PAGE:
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Coons, Wicker introduce bill targeting debt-based driver's license suspension

Delaware News Desk
Smyrna/Clayton Sun-Times

Sens. Chris Coons, D-Delaware, and Roger Wicker, R-Mississippi, introduced on July 2 the bipartisan Driving for Opportunity Act to create incentives to stop debt-based driver’s license suspensions.

Nationwide, at least 11 million people have their driver’s licenses suspended because they cannot pay fines or fees, not for any public safety reasons. This makes it harder for Americans to go to work to pay off their debts and places an unnecessary burden on police to enforce suspensions, expending resources that should go to public safety, increasing hostilities in the communities they serve and putting officers and citizens at increased risk of infection during a pandemic.

Many states — red and blue — are moving to end this practice. The Driving for Opportunity Act would further incentivize states to stop this policy by repealing the federal mandate to suspend driver’s licenses for certain non-driving-related offenses and authorizing targeted grants to states that repeal laws suspending driver’s licenses for unpaid fines and fees.

“Driver’s licenses enable millions of Americans to travel to and from work, their children’s schools, doctor’s appointments and places of worship,” said Coons. “At a time when the COVID-19 pandemic has made it even harder for Americans to pay their bills and care for their families, taking away someone’s driver’s license can make it nearly impossible to hold down a job and therefore pay back their debts. The Driving for Opportunity Act would end this practice that traps our most vulnerable populations in a cycle of debt while lifting an unnecessary and counterproductive responsibility from our police departments at a time when they are already carrying too heavy a burden.”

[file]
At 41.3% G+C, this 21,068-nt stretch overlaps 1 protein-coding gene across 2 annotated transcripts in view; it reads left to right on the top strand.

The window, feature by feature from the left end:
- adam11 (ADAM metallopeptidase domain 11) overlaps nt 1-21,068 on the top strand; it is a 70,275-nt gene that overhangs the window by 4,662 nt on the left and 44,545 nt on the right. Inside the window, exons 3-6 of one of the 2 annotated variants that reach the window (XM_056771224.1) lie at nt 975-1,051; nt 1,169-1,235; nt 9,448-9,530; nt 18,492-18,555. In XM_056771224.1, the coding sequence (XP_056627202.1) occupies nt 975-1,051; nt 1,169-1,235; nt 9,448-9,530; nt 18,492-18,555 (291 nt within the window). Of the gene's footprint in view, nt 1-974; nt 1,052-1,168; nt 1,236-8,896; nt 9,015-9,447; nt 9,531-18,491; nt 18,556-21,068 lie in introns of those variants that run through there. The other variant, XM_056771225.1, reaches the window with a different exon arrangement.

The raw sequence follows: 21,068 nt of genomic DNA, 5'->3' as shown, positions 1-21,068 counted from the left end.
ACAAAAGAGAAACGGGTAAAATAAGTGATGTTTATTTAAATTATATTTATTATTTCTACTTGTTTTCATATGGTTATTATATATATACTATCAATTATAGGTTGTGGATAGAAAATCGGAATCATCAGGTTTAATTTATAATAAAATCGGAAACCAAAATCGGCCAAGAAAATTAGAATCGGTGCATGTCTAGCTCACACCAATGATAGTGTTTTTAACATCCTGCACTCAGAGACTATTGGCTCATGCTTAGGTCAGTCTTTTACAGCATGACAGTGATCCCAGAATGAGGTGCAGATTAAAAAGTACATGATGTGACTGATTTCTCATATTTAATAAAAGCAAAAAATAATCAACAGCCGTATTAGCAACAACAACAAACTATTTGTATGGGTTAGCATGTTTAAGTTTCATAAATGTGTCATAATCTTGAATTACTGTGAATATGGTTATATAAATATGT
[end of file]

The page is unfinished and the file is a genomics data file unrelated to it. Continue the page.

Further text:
Research increasingly shows that suspending driver’s licenses for unpaid fines and fees negatively impacts families, communities and law enforcement.

Driver’s license suspensions lead to increased unemployment and underemployment. According to a report by the Motor Vehicles Affordability and Fairness Task Force in New Jersey, 42% of those who lost their licenses due to certain non-driving-related offenses lost their jobs as a result, and 45% of those who lost their jobs were unable to find new employment. Eighty-eight percent of those who were able to find another job reported a decrease in income. A Harvard Law School report called the suspension of driver’s licenses “one of the most pervasive poverty traps for poor people assessed a fine that they cannot afford to pay.”

Suspensions put people at risk without benefit to public safety. According to the American Association of Motor Vehicle Administrators, 75% of suspended drivers continue to drive, facing further fines, fees, and incarceration if they get pulled over. Police officers will then be required to make traffic stops as debt collectors, and unnecessary traffic stops can be unsafe, particularly during a pandemic.

Driver’s license suspensions take up law enforcement officers’ time. In 2015, Washington State calculated that state troopers spent 70,848 hours dealing with suspensions for non-driving offenses. Arresting one person for driving with a suspended license can take nine hours of an officer’s time when considering all the paperwork required.

Suspending licenses also disproportionately harms rural communities and minorities. Only 11% of rural residents have access to public transportation services. Studies show that Black and Latino people are more likely to be the subject of traffic enforcement and have their license suspended, despite comparable traffic violation rates.

For a one-pager on the Driving for Opportunity Act, visit bit.ly/2AnAvF1.